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The Father Factor

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Great Commercial. Bad tagline.

I love the pro-fatherhood imagery in this commercial. Take a look:

Pampers Gets Pops

Last month at Pampers Cincinnati, OH headquarters, NFI president Roland C. Warren presented the big baby care brand with a Fatherhood Award™ for its “A Parent is Born,” “Welcome to Parenthood,” and “Love Comes Early” video series.

So Easy, Even a Dad Can Do It

I have to take a deep breath when I write blog posts like this.

While more and more advertisers are starting to realize that dads are competent parents that make or share in family purchasing decisions, there are still far too many stragglers that continue to play the “dads are dumb” line over and over again.

Huggies, the huge diaper brand, is one of the worst offenders. Their most recent ad campaign may take the cake for advertising that is condescending to dads and out of touch with reality. Watch the ad here.

The imagery in the ad is great – dads taking care of their babies. We need to see more of that. But it’s the voice over and premise of the ad where the problem is: “To prove Huggies diapers can handle anything, we put them to the ultimate test: dads… alone with their babies….”

What this reminds me of are the Geico commercials with the caveman. Remember those: “So easy a caveman can do it.” These Huggies ads send the same message: our diapers are so easy to use that even a dad can’t mess this up.

Congrats, dads! You are in the same camp as cavemen! The problem of course is that cavemen don’t exist anymore, but dads do!

Compare the Huggies ads to ones where products have to pass the “mom test” and you will find that those are handled in the opposite way. To pass the mom test, a product has to prove that it lives up to the high standards that moms demand. Like the old Kix cereal commerial, whose tagline was, “Kid tested, mom approved.” But the Huggies ads take the opposite tack; the product has to be tested by dads so that it survives the low standards that dads set.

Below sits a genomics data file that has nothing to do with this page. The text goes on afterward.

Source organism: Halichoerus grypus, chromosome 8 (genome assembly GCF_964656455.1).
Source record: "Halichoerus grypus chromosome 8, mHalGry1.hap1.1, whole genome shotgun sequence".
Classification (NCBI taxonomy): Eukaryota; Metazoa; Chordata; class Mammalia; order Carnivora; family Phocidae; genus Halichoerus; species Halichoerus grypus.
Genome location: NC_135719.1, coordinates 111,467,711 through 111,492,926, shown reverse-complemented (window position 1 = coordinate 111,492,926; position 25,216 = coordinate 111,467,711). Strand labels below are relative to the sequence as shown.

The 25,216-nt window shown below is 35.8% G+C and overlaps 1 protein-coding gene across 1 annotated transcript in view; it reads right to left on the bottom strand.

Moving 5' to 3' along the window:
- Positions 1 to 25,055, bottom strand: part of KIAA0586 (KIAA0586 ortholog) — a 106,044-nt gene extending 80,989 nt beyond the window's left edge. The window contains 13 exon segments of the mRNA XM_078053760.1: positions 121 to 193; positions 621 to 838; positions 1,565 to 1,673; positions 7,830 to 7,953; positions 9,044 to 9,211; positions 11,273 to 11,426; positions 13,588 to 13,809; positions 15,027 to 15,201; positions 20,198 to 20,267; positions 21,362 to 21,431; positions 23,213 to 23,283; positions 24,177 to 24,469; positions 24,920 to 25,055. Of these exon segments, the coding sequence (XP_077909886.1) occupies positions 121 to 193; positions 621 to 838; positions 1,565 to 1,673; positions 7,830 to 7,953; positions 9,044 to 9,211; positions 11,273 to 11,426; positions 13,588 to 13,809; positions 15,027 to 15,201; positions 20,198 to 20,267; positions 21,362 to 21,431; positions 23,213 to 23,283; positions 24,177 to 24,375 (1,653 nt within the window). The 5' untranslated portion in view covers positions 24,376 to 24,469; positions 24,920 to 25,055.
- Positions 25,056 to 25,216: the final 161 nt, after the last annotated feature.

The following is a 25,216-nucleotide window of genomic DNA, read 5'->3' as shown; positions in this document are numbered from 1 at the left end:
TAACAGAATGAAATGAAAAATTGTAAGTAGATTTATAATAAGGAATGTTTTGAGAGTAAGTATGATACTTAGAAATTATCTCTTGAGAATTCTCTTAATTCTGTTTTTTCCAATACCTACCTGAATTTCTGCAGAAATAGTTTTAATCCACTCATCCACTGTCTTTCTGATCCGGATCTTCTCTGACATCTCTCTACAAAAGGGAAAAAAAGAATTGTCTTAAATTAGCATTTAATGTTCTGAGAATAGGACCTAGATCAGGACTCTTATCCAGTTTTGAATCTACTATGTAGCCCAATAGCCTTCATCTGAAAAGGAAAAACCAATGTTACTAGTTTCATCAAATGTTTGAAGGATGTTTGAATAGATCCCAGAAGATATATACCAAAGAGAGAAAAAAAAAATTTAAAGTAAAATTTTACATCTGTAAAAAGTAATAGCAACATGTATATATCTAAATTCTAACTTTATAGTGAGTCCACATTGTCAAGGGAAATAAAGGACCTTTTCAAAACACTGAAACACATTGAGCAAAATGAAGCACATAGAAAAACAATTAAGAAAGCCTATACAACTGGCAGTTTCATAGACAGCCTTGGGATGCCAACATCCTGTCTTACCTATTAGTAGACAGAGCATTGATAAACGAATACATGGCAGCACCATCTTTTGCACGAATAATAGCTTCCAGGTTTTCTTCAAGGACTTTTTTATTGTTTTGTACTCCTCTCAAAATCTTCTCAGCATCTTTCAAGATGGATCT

If you are not yet convinced that these ads send a terrible message about fatherhood, or that these ads are harmless and mean to be “funny,” think of it another way. There is a stereotype out there that women are worse drivers than men. So imagine a car commercial that says, “We are putting our new car to the ultimate test – giving it to a woman for 5 days to see if it survives!” The outcry would be justifiably enormous…

I have to wonder who in the heck Huggies is testing these messages on or what research they are looking at that shows that these sorts of insulting messages to dads are still acceptable. The reality is that dads are changing diapers, caring for babies, and being involved dads. And where they are not, we need to be encouraging them to do so because it is what kids and families need.

Huggies’ ad plays to old stereotypes and ultimately discourages involved fatherhood by playing up the idea that dads just aren’t as good at parenting as moms are. At a minimum, I imagine this ad is discouraging dads from buying Huggies – there appears to be quite an uproar about it online.